Meanwhile, the US PIRG Education Fund and the Institute on Taxation and Economic Policy published a report that tracks the use of offshore tax havens by Fortune 500 companies, among which the most popular destination is the Netherlands. “Most of America’s largest corporations maintain subsidiaries in offshore tax havens. At least 366 companies, or 73 percent of the Fortune 500, operate one or more subsidiaries in tax haven countries,” the report found.
As stewardship and governance codes proliferate, Hermes Investment Management, the £30bn fund manager owned by the BT Pension Scheme, has outlined its four factors that influence the success of a country’s Stewardship Code as: 1) support from local asset owners, 2) the driving force of a regulator and possibly the government, 3) sufficient interest from foreign investors, and 4) a regulatory environment that provides legal certainty for investors.
The Financial Reporting Council (FRC), the UK’s corporate governance watchdog, has responded to criticisms levelled at it by Sarasin’s Head of Stewardship, Natasha Landell-Mills in a recent “position paper”. In the letter, Paul George, the FRC’s Executive Director, expresses his disappointment about the criticisms, which were published in the Times last month.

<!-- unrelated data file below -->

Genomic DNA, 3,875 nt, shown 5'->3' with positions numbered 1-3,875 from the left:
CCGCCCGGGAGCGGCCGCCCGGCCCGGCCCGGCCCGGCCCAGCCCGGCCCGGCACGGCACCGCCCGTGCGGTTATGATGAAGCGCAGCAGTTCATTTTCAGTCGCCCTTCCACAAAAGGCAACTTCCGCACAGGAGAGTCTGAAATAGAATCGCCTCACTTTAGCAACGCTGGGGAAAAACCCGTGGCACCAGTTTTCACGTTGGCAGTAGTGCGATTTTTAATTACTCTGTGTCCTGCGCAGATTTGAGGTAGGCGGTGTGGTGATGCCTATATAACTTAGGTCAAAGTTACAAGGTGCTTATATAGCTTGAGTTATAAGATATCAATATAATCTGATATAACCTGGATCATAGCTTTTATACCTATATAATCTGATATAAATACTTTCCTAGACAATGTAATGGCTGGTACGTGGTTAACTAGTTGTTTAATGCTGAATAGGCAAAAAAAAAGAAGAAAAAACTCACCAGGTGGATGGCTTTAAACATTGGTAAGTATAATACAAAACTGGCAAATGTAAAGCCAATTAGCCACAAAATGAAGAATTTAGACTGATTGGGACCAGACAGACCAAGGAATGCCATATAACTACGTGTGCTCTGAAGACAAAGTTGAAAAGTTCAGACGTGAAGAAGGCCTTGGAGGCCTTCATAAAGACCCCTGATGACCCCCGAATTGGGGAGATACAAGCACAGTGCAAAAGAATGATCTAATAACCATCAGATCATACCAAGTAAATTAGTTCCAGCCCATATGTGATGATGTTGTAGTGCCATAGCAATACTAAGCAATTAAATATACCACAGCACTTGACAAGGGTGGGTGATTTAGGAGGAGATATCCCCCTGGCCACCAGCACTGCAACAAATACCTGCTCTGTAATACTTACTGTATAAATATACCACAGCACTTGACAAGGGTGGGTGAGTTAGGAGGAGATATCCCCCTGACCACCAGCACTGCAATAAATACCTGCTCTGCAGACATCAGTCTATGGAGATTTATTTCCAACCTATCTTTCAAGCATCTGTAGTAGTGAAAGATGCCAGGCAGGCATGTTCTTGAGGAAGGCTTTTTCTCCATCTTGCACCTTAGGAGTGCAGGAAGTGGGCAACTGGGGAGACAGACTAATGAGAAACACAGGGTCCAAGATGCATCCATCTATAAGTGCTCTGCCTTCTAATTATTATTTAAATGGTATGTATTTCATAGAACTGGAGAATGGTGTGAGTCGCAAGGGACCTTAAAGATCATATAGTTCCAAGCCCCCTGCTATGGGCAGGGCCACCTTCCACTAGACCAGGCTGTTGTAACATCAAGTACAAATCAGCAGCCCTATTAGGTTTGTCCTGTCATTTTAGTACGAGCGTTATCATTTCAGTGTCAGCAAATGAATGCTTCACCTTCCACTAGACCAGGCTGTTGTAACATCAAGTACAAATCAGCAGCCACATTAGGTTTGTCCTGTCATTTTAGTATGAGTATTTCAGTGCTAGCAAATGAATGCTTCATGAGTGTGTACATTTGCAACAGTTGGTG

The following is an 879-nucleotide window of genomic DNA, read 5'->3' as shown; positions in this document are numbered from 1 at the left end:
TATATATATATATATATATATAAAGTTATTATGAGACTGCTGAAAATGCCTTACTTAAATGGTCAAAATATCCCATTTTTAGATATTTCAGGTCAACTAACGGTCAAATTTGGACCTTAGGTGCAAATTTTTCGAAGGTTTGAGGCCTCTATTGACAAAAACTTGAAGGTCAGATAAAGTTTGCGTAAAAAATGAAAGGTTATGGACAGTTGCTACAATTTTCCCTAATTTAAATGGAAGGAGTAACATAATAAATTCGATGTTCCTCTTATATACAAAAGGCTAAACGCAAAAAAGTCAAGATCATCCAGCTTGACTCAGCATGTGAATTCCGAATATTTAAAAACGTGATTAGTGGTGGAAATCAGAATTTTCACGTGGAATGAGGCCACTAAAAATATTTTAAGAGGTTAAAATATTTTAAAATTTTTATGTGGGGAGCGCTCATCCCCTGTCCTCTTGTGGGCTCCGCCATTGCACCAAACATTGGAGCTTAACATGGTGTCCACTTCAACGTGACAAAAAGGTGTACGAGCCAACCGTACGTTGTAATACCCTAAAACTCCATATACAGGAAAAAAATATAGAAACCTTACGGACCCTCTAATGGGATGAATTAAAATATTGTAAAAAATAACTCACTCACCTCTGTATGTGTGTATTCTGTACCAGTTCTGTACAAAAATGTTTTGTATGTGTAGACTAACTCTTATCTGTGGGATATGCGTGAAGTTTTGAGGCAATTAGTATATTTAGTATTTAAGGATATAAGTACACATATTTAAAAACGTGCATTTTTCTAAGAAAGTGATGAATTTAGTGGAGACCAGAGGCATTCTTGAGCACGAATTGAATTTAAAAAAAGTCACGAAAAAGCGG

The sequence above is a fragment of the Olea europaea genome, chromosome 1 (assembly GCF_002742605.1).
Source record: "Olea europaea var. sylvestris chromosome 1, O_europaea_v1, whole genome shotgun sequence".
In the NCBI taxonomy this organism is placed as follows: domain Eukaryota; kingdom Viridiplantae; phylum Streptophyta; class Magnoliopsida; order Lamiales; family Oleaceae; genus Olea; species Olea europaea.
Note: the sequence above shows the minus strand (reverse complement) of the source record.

UK campaign group, ShareAction, has highlighted the “significant financial risk” that shareholders in Royal Dutch Shell plc and BP face as both energy giants fail to comprehensively adapt their business models in line with a low-carbon transition. Despite the success of the ‘Aiming for A’ climate resolutions in 2015, both companies have been accused of doing the bare minimum, disclosing only the legal requirement in relation to climate risks.
Providing quarterly forward earnings guidance is increasingly on a downward trend among major companies according to a new report from FCLT Global. The report, Moving Beyond Quarterly Guidance: A Relic of the Past, says quarterly guidance does not improve valuation or reduce volatility and leads managements teams to under-invest in the future and contributes to poor earnings growth.